“He played basically all of last year either injured or hurt, and not a lot of people knew it,” said interim coach Marques Tuiasosopo, who coached quarterbacks this season and played quarterback at UW from 1997-2000. “And they gave him a lot of flak, from a perception standpoint, for not playing as well. And maybe he didn’t, but it’s understandable that when you’re not 100 percent, you may not do some of the same things you did before, and you still might be better than what the options are to play. So you play. You gut it out.”
That became Price’s M.O, for better or worse. He entered this season relatively healthy, then played a few games through a swollen thumb before injuring his shoulder badly enough in a game against UCLA that he missed the next week’s game at Oregon State.
Via aggressive rehabilitation, Price returned the next week to start in the Apple Cup, and ultimately led UW to its eighth win of the season, though some fans booed during the first half when the offense sputtered.
Price responded with a touchdown passing and a touchdown rushing in the second half.
“It’s part of being a warrior,” Tuiasosopo said.
Price’s exploits while hobbled earned the respect of his teammates, and of former coach Steve Sarkisian, who constantly reinforced publicly the idea of Price as a tough customer.
That’s something former quarterbacks can appreciate.
“I think you respect a guy when he’s banged up in some areas,” said Hugh Millen, a radio analyst for KJR 950 AM who played quarterback at UW in the mid-1980s. “You know he’s not physically at his best. I think you also know that can be a challenge mentally to put that aside, because it really tugs at your focus when you’re hurting. You’ve got to read the defense, you’ve got to make decisions, perform and throw the ball accurately. It’s not just your body. What happens in your mind, it pulls from your focus. I admire anybody who’s playing well when he’s hurt. You have to be tough at that position.”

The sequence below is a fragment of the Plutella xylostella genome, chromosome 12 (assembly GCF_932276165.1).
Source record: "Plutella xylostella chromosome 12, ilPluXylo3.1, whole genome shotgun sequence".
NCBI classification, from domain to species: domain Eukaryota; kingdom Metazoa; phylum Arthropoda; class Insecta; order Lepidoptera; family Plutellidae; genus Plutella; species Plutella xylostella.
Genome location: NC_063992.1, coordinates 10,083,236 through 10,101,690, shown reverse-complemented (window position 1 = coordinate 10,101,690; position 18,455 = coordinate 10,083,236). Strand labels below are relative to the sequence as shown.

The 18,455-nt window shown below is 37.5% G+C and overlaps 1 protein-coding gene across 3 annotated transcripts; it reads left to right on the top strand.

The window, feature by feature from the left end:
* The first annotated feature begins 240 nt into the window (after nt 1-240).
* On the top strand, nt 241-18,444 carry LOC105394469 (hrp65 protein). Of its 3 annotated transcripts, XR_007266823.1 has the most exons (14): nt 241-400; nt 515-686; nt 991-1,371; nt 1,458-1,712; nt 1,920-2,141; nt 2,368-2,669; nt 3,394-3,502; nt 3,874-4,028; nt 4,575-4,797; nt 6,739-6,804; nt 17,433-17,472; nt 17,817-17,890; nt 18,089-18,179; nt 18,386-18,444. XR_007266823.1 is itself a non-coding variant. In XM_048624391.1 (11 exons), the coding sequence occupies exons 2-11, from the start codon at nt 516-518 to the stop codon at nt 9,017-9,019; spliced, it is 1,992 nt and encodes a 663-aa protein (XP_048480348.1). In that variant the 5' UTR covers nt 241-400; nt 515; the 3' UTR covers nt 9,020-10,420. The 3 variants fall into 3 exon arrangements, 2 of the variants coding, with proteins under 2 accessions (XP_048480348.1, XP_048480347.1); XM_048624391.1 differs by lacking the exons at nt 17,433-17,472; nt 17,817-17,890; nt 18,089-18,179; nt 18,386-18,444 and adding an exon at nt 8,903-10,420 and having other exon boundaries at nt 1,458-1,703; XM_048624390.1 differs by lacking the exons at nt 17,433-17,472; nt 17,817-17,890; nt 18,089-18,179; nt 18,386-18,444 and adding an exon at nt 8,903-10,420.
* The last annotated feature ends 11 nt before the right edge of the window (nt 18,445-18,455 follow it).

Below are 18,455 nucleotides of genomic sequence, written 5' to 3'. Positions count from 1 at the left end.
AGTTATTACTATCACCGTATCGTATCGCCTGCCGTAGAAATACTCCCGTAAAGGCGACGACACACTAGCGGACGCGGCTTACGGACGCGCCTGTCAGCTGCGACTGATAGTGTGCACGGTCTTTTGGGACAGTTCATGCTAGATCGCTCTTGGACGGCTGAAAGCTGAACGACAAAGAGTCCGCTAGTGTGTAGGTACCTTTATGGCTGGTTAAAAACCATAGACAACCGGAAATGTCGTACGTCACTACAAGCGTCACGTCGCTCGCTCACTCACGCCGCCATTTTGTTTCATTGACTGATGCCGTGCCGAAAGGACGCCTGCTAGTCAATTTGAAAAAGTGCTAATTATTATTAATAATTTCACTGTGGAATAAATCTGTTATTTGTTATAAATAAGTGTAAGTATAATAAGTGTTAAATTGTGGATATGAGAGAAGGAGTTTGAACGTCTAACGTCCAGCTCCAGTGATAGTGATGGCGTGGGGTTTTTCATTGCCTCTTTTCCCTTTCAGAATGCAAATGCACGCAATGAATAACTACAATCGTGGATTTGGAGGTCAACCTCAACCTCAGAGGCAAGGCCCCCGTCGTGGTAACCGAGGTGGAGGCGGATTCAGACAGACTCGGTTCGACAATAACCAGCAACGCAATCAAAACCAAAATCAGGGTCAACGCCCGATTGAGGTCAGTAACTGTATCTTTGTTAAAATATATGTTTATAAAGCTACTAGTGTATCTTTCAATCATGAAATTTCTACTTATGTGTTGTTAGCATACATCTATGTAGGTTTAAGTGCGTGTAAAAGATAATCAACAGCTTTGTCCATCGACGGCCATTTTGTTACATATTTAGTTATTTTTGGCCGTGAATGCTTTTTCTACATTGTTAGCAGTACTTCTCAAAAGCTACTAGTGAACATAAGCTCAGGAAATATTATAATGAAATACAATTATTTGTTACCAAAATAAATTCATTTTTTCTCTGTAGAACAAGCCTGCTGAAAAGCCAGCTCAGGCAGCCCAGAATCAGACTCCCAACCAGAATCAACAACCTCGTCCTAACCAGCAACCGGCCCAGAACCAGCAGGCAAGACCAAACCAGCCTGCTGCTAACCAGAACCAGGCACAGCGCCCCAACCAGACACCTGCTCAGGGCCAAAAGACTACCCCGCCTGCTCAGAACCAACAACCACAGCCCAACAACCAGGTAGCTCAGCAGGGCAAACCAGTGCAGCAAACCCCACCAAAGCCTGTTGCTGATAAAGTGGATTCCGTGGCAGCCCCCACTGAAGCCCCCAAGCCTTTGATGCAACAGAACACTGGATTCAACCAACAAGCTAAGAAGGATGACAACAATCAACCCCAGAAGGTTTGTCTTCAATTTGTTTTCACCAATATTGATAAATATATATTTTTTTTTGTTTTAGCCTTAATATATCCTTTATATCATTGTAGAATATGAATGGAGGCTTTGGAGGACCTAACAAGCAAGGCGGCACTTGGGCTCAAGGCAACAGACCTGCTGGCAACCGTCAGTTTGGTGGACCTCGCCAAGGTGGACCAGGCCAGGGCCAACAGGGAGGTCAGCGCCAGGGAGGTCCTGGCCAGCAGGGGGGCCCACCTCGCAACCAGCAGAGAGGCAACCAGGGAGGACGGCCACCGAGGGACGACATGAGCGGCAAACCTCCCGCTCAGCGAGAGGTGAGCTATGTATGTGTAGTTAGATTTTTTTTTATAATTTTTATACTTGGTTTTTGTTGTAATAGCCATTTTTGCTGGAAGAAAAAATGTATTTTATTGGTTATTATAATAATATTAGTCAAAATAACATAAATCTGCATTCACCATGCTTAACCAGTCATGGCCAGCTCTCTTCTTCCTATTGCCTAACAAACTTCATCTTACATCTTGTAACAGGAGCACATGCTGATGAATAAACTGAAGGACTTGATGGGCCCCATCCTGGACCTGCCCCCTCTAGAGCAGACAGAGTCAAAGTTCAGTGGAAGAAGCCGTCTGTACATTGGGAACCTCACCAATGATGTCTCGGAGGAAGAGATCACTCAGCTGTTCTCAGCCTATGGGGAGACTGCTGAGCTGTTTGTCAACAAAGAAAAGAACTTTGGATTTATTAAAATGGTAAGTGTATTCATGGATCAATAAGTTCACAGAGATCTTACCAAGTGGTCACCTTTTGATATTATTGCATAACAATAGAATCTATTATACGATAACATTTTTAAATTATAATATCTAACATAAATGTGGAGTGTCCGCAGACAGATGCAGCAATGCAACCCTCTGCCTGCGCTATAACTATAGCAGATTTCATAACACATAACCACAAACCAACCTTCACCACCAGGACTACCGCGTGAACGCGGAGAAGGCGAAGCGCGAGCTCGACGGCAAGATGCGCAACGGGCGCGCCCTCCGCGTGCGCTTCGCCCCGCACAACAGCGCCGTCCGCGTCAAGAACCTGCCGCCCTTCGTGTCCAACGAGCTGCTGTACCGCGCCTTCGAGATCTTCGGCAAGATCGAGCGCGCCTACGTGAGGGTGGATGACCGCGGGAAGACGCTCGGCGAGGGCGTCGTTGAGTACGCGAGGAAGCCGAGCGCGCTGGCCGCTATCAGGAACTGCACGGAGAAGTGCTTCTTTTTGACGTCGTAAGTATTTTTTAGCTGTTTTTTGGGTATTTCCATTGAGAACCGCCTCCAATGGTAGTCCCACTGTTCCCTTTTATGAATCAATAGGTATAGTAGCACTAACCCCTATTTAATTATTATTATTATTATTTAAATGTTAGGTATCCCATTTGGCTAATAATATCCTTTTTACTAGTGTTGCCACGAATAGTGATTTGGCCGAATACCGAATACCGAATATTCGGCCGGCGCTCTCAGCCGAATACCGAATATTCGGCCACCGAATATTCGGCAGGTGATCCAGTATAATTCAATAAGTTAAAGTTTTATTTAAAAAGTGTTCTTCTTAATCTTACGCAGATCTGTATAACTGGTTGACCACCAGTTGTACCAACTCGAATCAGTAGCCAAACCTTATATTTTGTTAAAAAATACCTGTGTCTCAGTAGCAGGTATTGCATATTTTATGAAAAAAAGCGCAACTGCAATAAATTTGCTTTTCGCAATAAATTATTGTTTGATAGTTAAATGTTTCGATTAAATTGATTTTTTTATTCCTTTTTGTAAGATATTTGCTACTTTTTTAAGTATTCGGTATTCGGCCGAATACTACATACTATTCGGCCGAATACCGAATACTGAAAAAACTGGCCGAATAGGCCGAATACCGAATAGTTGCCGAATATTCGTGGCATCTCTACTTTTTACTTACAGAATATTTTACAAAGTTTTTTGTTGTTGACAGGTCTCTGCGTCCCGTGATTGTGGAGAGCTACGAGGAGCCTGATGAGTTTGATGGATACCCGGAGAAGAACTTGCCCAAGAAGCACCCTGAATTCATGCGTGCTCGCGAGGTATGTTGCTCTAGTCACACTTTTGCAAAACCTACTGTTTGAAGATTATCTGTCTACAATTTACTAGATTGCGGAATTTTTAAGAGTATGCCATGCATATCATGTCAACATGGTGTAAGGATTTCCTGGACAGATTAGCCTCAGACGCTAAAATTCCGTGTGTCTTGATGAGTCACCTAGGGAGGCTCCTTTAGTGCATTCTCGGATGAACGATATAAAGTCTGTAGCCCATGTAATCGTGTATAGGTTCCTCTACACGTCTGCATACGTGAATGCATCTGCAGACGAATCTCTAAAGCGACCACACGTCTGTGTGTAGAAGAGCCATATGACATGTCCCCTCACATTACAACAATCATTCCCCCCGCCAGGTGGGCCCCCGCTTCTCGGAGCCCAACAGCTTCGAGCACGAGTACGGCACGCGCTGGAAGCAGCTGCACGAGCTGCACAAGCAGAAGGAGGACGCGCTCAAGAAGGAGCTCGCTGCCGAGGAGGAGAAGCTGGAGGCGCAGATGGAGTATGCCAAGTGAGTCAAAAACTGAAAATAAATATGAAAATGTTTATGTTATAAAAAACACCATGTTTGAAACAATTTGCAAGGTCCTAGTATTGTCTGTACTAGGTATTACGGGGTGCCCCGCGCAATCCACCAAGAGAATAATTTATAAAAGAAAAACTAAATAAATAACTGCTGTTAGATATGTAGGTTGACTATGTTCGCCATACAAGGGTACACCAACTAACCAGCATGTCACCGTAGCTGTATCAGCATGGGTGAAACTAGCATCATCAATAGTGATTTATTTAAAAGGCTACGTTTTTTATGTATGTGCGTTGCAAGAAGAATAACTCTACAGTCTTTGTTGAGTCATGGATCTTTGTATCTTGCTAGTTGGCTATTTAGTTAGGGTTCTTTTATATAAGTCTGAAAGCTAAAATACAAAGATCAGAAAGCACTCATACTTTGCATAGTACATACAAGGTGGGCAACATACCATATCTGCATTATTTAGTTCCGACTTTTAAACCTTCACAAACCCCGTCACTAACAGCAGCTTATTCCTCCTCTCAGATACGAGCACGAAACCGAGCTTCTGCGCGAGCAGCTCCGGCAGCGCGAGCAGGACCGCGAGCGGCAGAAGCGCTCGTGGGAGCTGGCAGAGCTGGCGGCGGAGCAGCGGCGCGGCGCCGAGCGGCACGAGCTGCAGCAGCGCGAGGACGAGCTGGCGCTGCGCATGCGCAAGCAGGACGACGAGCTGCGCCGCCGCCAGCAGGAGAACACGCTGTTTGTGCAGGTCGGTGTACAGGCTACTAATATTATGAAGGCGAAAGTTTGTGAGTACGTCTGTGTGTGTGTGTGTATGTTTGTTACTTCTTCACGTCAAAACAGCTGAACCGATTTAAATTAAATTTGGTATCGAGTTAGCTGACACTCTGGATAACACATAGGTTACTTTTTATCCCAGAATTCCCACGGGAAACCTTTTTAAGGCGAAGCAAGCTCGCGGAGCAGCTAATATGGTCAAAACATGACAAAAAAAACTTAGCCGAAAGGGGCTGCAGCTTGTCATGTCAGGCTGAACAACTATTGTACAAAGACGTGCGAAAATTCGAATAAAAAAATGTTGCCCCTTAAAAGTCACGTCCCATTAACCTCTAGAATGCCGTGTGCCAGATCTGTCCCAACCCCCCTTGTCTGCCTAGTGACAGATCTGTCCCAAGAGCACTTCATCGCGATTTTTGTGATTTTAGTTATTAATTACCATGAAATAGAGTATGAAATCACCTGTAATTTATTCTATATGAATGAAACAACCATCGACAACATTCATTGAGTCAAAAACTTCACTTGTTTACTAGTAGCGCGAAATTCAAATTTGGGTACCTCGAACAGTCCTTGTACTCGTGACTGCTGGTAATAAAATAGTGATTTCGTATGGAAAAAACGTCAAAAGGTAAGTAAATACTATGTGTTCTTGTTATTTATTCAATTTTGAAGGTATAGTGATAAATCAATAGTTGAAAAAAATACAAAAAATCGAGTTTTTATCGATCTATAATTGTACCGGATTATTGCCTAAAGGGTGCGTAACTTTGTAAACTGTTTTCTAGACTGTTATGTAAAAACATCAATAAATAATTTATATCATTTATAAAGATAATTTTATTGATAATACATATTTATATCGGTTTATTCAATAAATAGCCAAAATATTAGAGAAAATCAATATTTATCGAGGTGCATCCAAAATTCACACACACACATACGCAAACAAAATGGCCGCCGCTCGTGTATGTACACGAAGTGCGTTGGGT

One last chance
Statistically, Price has been more productive than nearly anybody in school history. But other quarterbacks have produced memories that register higher on the nostalgia meter.
Locker’s numbers aren’t as impressive, but he’ll forever be remembered as the quarterback who helped engineer the program’s turnaround from its 0-12 record in 2008. Tuiasosopo, Warren Moon, Billy Joe Hobert and Mark Brunell each won a Rose Bowl. Millen quarterbacked an Orange Bowl champion. Damon and Brock Huard played on teams that legitimately competed for Pac-10 championships. Pickett is the school’s all-time leading passer, and led the Huskies to victories over top-10 Washington State teams in back-to-back seasons.
It’s difficult to pinpoint where Price belongs in that pantheon.
“He’s right up there,” Tuiasosopo said. “I don’t know how you can rank them. I’ll let you guys do that. But definitely I think he’s garnered the respect of all the quarterbacks that have played before him. He’s done a great job, he’s got one more game left and I know he’s fired up to finish it on the right note.”
Millen thinks fans might remember Price’s spirit — and signature smile, which received attention on nearly every one of UW’s television broadcasts — more than anything else.
“People respect his competitiveness and the spirit with which he played,” Millen said. “That’s what I’ll always remember. Hopefully he can end his career with a bowl win, and I think that’ll help his legacy.”
It should. Price is 0-2 in bowl games, but if he leads the Huskies to a victory on Friday — coaching change and all — he’ll be the first quarterback to start on a nine-win team at UW since Tuiasosopo led the 2000 squad to a Rose Bowl championship.
And that’s how he’d like to be remembered.
“Just as a competitor,” Price said last week. “One of the best to have ever come through here. And in order to do that, you’ve got to win. We have to win this next week. That’s how I want to be remembered.”